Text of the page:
Zambian Defence Force

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Military of Zambia
Service branches Army, Air Force
Leadership
Commander-in-Chief President Edgar Lungu
Minister of Defence Davies Chama
Manpower
Military age n/a
Available for
military service
2,477,494, age 15–49 (2004 est.)
Fit for
military service
1,310,814, age 15–49 (2004 est.)
Reaching military
age annually
NA (2004 est.)
Active personnel 15,100
Expenditures
Budget $42.6 million (2003)
Percent of GDP 0.9% (2003)

The Zambian Defence Force consists of the Zambia Army, the Zambia Air Force and Zambia National Service, a training and public works organisation.[a] The Zambian Defence Force is established for the defence of Zambia. Being a landlocked country Zambia has no navy, although a small Marine Unit was formed in Zambia Army during 2015 to patrol inland waterbodies.[1]

Command[edit]

During 1970 Zambia adopted a unified command system, in which the three Service Chiefs reported to a Commander of the 'Zambian National Defence Force' (ZNDF). The Commander of Zambia Air Force at the time, Air Commodore Peter Zuze, was promoted to Lieutenant-General and appointed as Deputy Commander of the ZNDF.[2] However, the Zambia Air Force and Zambia National Service resented this system because Army officers filled most senior appointments in the ZNDF and the system was ended in 1980. The country then reverted to the command system inherited at independence where Service Chiefs report to the Head of State.[3]

The current (2017) Command is:

- President and Commander-in-Chief: Edgar Lungu (from January 2015)

- Defence Minister: Davies Chama (from September 2016)

- Permanent Secretary for Defence: Stardy Mwale[4]


- Commander Zambia Army: Lieutenant-General Paul Mihova (from October 2011)

- Deputy Commander Zambia Army: Major-General Jackson Miti (from September 2016)


- Commander Zambia Air Force: Lieutenant-General Eric M. Chimese

- Deputy Commander Zambia Air Force: Major-General David Muma (from January 2015; a predecessor, Major-General Muliokela Muliokela, was killed in an aircraft accident during May 2014).


- Commandant Zambia National Service: Lieutenant-General Nathan Mulenga

Zambia Army[edit]

Organisation[edit]

The current Army organisation is:[5][6][7]

Three infantry brigades -

1 Brigade, Lusaka[8]

2 Brigade, Kabwe (during July 2016 the Brigade Commander was Brigadier Martin Banda)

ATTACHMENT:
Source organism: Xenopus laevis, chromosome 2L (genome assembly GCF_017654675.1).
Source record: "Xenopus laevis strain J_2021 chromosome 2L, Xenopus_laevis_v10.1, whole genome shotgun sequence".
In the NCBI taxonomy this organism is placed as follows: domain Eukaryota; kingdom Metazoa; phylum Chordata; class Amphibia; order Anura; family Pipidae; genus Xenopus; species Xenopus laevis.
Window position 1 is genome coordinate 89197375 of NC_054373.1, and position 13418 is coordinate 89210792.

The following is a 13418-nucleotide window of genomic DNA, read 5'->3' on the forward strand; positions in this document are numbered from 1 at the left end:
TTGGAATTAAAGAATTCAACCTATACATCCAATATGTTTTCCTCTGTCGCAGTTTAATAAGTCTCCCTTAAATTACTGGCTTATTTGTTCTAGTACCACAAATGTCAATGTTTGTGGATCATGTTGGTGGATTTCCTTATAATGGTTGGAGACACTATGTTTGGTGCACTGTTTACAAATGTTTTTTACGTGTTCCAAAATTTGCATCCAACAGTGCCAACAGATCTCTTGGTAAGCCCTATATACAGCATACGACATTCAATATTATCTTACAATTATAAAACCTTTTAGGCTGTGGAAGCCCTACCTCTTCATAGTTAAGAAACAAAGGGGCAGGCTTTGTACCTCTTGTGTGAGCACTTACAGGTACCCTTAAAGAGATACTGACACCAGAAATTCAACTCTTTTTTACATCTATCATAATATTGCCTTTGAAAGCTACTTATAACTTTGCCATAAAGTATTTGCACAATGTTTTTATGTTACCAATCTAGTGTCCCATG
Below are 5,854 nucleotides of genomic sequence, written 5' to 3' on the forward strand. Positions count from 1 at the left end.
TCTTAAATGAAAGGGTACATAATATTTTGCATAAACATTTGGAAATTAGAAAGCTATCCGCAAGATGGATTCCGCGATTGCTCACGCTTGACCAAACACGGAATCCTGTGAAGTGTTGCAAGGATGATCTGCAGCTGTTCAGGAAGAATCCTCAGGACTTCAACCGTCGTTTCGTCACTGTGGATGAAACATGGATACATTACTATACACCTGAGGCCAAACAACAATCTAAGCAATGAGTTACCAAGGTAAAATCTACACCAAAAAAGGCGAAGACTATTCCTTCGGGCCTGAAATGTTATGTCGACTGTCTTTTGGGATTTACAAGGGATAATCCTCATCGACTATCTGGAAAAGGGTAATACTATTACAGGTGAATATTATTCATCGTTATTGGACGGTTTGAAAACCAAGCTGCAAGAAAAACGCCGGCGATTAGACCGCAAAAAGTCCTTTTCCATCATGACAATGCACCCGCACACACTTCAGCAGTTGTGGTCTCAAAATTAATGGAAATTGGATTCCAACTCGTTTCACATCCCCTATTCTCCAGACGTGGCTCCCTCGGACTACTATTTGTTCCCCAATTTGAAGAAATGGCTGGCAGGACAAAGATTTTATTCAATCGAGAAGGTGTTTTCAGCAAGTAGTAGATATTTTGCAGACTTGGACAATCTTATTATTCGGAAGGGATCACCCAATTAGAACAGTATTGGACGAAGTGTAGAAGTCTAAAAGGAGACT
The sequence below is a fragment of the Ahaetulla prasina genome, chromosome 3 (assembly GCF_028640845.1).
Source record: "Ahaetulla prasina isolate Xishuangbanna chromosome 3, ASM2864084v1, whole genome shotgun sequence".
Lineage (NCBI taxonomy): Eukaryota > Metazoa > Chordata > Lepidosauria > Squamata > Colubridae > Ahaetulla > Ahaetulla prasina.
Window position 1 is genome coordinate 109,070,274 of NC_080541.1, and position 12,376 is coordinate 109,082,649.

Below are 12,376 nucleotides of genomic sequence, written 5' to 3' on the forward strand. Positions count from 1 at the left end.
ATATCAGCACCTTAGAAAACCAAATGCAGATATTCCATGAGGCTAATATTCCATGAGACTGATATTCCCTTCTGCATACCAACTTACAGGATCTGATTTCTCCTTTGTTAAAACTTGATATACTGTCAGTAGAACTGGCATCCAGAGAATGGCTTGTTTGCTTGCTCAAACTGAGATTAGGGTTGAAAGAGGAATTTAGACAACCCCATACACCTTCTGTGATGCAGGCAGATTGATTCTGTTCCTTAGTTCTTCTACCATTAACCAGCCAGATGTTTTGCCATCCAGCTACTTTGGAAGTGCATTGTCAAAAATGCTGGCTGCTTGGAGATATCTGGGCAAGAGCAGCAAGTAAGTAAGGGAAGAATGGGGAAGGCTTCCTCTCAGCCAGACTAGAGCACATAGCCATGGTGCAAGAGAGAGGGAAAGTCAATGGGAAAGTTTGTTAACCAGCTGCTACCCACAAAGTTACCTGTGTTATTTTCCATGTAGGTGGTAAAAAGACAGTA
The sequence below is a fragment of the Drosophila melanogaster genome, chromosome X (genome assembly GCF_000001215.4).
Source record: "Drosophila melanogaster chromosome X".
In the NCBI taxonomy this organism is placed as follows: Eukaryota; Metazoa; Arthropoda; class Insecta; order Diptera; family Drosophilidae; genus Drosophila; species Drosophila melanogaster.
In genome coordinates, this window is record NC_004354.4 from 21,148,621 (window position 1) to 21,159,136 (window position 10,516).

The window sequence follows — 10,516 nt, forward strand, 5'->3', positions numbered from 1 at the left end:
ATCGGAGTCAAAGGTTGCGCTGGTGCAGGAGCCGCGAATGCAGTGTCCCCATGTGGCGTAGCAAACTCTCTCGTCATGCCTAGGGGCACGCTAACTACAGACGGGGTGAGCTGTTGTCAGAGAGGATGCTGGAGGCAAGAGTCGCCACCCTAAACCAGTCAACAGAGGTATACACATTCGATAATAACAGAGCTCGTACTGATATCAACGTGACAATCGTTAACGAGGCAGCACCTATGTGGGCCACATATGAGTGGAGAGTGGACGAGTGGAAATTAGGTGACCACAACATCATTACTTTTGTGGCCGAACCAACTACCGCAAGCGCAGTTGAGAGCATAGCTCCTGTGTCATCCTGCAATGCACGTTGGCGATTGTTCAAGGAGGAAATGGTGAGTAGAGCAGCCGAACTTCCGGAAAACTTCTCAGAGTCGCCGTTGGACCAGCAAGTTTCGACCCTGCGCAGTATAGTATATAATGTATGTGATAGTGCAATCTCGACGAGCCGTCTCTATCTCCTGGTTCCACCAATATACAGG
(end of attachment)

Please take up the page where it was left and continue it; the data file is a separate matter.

3 Brigade, Ndola (during March 2017 the Brigade Commander was Brigadier Laston Chabinga)

With the following units:

  • 64 Armoured Regiment (tank). U.S. State Department International Military Education and Training records from FY-2006 indicate a Zambian officer attended from 64 Armoured Regiment at Mikongo Barracks, east Lusaka.[9]
  • 17 Cavalry Regiment (armoured reconnaissance)
  • 10 Medium Regiment, Kalewa Barracks, Ndola (also given as an artillery regiment/brigade of two Fire Direction Artillery Battalions and one Multiple Rocket Launchers battalion)
  • 1 Engineer Regiment, Mufulira
  • 6 Construction Regiment, raised March 2017?[10]
  • one mechanised battalion
  • six light infantry battalions, titled 1 to 6 Battalions Zambia Regiment
  • 1 Commando Battalion (special forces), Ndola
  • 48 Marine Unit, Kawambwa, raised July 2015.[11][12]
  • three reserve infantry battalions (7 to 9 Battalions Zambia Regiment[13])
  • Support units (logistics, transport, medical, ordnance, electrical and mechanical engineering)
  • Specialist schools (armour, artillery, engineers and signals)

Equipment[edit]

Small Arms[edit]

Vehicles and Towed Artillery[edit]

Origin Type Versions In service Notes
T-54/55  Soviet Union Main Battle Tank 25[15] Deliveries in 1976 and 1981.
PT-76  Soviet Union Light tank 50[15]
BTR-70  Soviet Union Armoured Personnel Carrier 20[15]
BTR-60  Soviet Union Armoured Personnel Carrier 13[15]
WZ551  China Armoured Personnel Carrier 6X6 WZ551B variant.[15] 20
Buffel  South Africa Armoured Personnel Carrier Rhino variant. 1[15]
Ratel  South Africa Infantry Fighting Vehicle 14[16]
Ferret  United Kingdom Armoured car 28 Inherited from Northern Rhodesian security forces.[15]
BRDM-2  Soviet Union Scout car 44 Acquired in 1981.[15]
BRDM-1  Soviet Union Scout car 44 Acquired in 1980.[15]
D-30  Soviet Union Howitzer 24[15]
M-46  China Howitzer Type 59. 18[15]
BM-21  Soviet Union MLRS 50[15]


Zambia Air Force[edit]

Zambia Air Force is a small air force that developed from the rump of the former Federation of Rhodesia and Nyasaland Air Force. In recent years the aircraft inventory has largely been updated with Chinese aircraft reflecting the increasing closeness between the Zambian Defence Force and China. During 1999 eight Karakorum-8 jet trainers were delivered and in 2006 Zambia Air Force received two Xian MA60 and five Yakovlev Yak-12 transport aircraft from China. During March 2012 a further eight K-8 were received.[17] Four Harbin Z-9 helicopters were delivered during June 2012, with a further four delivered by March 2013 (when one of the new aircraft was lost in an accident, see below).[18]

During April 2014 six Hongdu L-15 Falcon supersonic lead-in fighter/trainer jets were ordered from China, the first arriving in December 2015. Around the same time orders were placed for six SIAI-Marchetti SF.260TW trainer aircraft, one Alenia C-27J Spartan transport aircraft, and a number of Russian-made Mil Mi-17 helicopters.[19] These orders were expected to be delivered during 2016.[20]

Recent aircraft losses[edit]

  • On 13 March 2013 a Harbin Z-9 helicopter crashed while attempting to land at Lusaka City Airport. The pilot, Major Misapa Mukupa, was killed and the co-pilot, Lieutenant Kenneth Chilala, injured. The helicopter was taking part in Youth Day celebrations and it was suggested the accident was caused by a national flag attached to the aircraft coming loose and then entangled in the tail rotor.[21]